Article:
Last week Scapi Magazine had the chance to sit down with Mayoral Candidate Lori Lightfoot, the conversation centered around a few topics with her intentions as mayor of the city of Chicago, but right away Lightfoot wanted to make clear that she hopes to do work that is representative of the people of this city.
“What I envision is a city that where we come together, a new progressive vision of governance in Chicago where equity and inclusion are really our north stars” Lightfoot said. “A vision where we invite people into a discussion on the front end as welcome partners in the conversation.”
Bridging the gap between elected officials and the constituents they’re supposed to represent regarding the issues that affect them directly is crucial to the way Lightfoot intends to work as mayor.
“Whether it’s choices that have to be made about education funding, schools that are going to be open, how we resource issues related to policing in Chicago, concerns about the regressive taxes that we have in a city that fall too heavily on low and middle class individuals and families, these are all things that affect people’s lives,” Lightfoot said.
For Lightfoot, this is a significant change in the way that the current administration operates. She knows this firsthand as Chair of Chicago’s Police Accountability Task Force.
“We need to govern from the perspective of inviting people whose lived experience are going to be affected by policies into the discussion,” Lightfoot said. “And that’s not happening now.”
Throughout the interview, Lightfoot made clear that her decision to get involved in this race has to do with her feeling, like many Chicagoans, that the current administration isn’t doing right by its citizens.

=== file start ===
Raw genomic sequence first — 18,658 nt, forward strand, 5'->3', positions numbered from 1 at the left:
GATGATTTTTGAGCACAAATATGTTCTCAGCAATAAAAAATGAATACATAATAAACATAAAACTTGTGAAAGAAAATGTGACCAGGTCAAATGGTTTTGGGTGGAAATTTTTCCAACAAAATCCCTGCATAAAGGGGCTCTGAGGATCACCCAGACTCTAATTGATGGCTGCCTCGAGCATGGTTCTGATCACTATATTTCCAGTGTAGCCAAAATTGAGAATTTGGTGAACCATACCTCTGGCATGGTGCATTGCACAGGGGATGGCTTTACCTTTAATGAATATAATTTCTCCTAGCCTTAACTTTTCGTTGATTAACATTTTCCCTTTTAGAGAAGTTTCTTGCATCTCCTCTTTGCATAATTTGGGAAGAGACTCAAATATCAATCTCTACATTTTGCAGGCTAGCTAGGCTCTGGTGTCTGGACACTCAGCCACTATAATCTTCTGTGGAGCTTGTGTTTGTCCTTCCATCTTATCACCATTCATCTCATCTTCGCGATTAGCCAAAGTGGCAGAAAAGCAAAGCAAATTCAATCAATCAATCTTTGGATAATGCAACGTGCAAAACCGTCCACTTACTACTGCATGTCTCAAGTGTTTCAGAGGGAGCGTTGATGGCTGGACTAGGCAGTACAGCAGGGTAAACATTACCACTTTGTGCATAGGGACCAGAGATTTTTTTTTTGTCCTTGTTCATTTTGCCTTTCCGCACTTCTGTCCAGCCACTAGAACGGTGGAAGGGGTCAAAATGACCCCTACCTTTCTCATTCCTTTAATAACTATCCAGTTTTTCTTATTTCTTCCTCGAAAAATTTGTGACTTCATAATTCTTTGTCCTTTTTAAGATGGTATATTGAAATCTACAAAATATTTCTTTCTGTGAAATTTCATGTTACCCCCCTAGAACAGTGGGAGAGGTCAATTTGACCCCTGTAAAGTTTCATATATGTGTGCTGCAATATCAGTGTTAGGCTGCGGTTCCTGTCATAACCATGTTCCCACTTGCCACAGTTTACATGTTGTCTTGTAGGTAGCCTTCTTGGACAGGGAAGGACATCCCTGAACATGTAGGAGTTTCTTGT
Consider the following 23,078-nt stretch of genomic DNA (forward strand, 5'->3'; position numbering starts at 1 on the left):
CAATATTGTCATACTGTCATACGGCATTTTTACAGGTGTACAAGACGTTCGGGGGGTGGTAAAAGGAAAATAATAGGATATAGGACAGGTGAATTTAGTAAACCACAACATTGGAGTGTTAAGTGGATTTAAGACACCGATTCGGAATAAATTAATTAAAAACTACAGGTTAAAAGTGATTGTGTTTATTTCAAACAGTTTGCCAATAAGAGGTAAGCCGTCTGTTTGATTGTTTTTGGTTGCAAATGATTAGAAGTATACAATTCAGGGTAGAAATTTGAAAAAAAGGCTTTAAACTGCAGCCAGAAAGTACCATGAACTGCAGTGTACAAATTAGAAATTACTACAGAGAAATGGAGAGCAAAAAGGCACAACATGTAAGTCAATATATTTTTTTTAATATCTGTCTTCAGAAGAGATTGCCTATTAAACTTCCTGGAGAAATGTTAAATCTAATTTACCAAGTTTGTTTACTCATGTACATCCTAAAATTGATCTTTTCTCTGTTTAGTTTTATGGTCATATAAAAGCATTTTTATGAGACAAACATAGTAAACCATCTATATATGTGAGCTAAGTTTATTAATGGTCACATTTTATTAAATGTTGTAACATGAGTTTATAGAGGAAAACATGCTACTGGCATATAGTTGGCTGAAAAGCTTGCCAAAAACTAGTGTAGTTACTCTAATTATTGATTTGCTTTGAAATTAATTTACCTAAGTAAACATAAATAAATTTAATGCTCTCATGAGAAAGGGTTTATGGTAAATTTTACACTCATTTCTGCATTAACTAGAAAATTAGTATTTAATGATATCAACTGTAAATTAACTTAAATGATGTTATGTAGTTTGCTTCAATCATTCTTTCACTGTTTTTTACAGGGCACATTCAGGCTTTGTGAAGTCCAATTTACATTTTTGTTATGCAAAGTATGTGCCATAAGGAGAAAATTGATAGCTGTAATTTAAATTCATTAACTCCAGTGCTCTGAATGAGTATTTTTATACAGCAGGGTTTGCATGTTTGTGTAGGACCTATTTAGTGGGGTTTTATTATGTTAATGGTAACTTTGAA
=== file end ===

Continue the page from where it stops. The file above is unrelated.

“I would be considerably different than the current administration,” Lightfoot said. “There’s nothing progressive about the way this administration engages with citizens. There’s nothing progressive about the way in which this administration governs. Nothing progressive about the way in which it invests.”
Lightfoot also made clear that a “progressive vision” is not just meant as buzzword talking points, what progressive means to her, considering the stratification of citizens in the city, is clear in her approach to the governance of Chicago.
“The problem we face I think right now as a city is if the opportunities are so limited and are really only available to a small chosen few,” Lightfoot said. “And that is a reality and a perception that I think drives a lot of the narrative and people’s disaffection with government. I think we live in a time again both nationally and certainly here in Chicago where people are very cynical and skeptical about whether or not government has anything meaningful to contribute to their day to day existence their day to day grind.”
“We can’t govern from the top down,” Lightfoot said. “That doesn’t work. It’s failing. That’s the status quo which we have to reject and we have to move in a very different direction. That’s why I say I offer a new progressive vision and course for the city that starts and ends with equity and inclusion.”
All of this centers around what Lightfoot perceives as the role of government.
“Government can’t be the answer for everything but certainly government can be a catalyst for change,” Lightfoot said. “A mayor can be a convener of people of like mind who want to get to the same end.”